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Graphic: An Encyclopaedia of New Zealand 1966.


This information was published in 1966 in An Encyclopaedia of New Zealand, edited by A. H. McLintock. It has not been corrected and will not be updated.

Up-to-date information can be found elsewhere in Te Ara.




In 1965 there were nine teachers' training colleges in New Zealand. Two of them (Dunedin and Christ-church) had been established just prior to the passing of the Education Act of 1877. By 1881 colleges had also been opened at Wellington and Auckland. Each of the four colleges had an attached normal school. For many years trainees had to pay their own expenses, and the main avenue of entrance to teaching was through the pupil-teacher system (in effect a form of apprenticeship).

The rapidly increasing school population and the consequent need for more teachers after the Second World War led to the opening of five more teachers' colleges: Ardmore (fully residential – 1948), Palmerston North (1956), Hamilton (1960), and North Shore (Auckland) (1963); and (in 1964) the post-primary department of the Auckland Teachers' College became an independent institution — the Auckland Post-primary Teachers' College. The rolls at all colleges have increased, and were in 1964:

Men Women Total
Auckland 194 380 574
Auckland post-primary 150 323 473
North Shore 72 241 313
Ardmore 161 376 537
Hamilton 116 306 422
Palmerston North 106 337 443
Wellington 126 395 521
Christchurch 262 572 834
Dunedin 140 434 574
Totals 1,327 3,364 4,691

These figures include 3,970 primary teacher-trainees and 721 post-primary teacher-trainees. In addition, there were some 1,739 trainees attached to the teachers' colleges but attending university fulltime to complete degrees and diplomas preparatory to undertaking the one-year course for post-primary teaching conducted at Auckland and Christchurch teachers' colleges. Thus, in 1964 there were 6,430 students holding teaching bursaries or studentships, or in receipt of allowances, who were at one stage or another of their training as teachers. (The comparable figure was about 1,400 in 1948.)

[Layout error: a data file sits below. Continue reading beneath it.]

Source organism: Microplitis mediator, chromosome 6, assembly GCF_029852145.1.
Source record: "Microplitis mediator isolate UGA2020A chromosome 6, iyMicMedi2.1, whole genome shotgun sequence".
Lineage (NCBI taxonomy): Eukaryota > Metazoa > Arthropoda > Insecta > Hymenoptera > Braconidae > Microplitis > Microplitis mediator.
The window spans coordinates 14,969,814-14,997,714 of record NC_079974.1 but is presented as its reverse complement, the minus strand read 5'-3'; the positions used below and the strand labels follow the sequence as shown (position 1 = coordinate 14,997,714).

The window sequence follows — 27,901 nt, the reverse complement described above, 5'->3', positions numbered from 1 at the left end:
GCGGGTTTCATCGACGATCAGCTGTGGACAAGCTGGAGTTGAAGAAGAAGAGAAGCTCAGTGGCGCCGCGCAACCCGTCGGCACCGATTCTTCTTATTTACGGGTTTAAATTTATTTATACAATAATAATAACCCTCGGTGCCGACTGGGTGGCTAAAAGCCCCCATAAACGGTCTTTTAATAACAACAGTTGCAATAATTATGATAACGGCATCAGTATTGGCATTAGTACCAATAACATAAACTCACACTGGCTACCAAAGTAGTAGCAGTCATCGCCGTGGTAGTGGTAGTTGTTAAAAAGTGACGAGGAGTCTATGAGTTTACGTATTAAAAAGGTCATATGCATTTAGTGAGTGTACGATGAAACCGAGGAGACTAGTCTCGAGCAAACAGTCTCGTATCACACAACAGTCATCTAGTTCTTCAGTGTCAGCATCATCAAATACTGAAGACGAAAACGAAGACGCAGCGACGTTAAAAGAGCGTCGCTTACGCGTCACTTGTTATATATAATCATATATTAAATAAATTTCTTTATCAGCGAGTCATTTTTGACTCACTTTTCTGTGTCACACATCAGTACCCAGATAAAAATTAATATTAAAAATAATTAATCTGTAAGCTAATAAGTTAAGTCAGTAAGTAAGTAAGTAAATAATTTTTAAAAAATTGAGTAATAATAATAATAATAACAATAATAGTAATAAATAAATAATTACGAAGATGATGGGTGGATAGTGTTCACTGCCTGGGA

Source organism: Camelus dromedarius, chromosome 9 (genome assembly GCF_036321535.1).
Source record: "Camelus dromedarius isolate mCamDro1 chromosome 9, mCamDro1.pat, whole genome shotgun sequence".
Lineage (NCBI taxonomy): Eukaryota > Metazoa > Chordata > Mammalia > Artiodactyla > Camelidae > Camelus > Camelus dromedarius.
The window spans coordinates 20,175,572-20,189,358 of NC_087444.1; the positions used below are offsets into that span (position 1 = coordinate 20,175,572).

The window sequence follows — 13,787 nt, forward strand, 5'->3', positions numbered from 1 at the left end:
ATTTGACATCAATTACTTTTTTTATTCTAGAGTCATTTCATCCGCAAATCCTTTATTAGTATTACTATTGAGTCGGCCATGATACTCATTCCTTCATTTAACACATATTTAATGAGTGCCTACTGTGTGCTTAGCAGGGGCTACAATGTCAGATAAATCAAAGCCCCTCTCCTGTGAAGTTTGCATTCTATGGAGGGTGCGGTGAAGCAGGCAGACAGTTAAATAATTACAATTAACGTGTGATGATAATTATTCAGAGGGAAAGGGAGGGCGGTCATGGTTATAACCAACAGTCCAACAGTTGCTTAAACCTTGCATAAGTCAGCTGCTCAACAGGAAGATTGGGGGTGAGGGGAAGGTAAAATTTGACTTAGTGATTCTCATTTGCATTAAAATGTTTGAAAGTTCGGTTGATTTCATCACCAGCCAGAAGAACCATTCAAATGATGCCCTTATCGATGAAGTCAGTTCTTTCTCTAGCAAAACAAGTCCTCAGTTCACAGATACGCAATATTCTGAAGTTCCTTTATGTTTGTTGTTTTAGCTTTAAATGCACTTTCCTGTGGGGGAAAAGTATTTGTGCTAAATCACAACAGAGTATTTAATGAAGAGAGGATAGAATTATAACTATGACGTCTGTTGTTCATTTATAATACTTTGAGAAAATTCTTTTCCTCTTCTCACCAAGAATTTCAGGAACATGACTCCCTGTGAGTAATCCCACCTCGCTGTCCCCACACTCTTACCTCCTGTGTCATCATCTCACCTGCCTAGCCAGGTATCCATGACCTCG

A variety of schemes of training is available for students who wish to prepare themselves for entry to the teaching service. Primary teachers are trained in a two-year course at a teachers' training college, followed by a year in a school as a probationary assistant. The two-year course for primary teachers is to be extended to three years in two colleges a year, starting with the intakes of the Hamilton and Dunedin Teachers' Colleges in 1966. Teachers enter the post-primary service in one of three ways: first, three, four, or five years' full-time academic study at a university and (usually) one year at a teachers' college for professional training; secondly, one or two years at a teachers' college studying to become a teacher of such subjects as homecraft, commerce, mathematics and science, woodwork, or metalwork followed (except for the courses in the last two subjects) by a probationary year in a school; and, thirdly, by transfer from the primary service or from some other occupation, the qualifications for which are relevant to post-primary teaching.


Bryan Morgan Pinder, M.A., DIP.ED., Officer for Teacher Training, Department of Education, Wellington.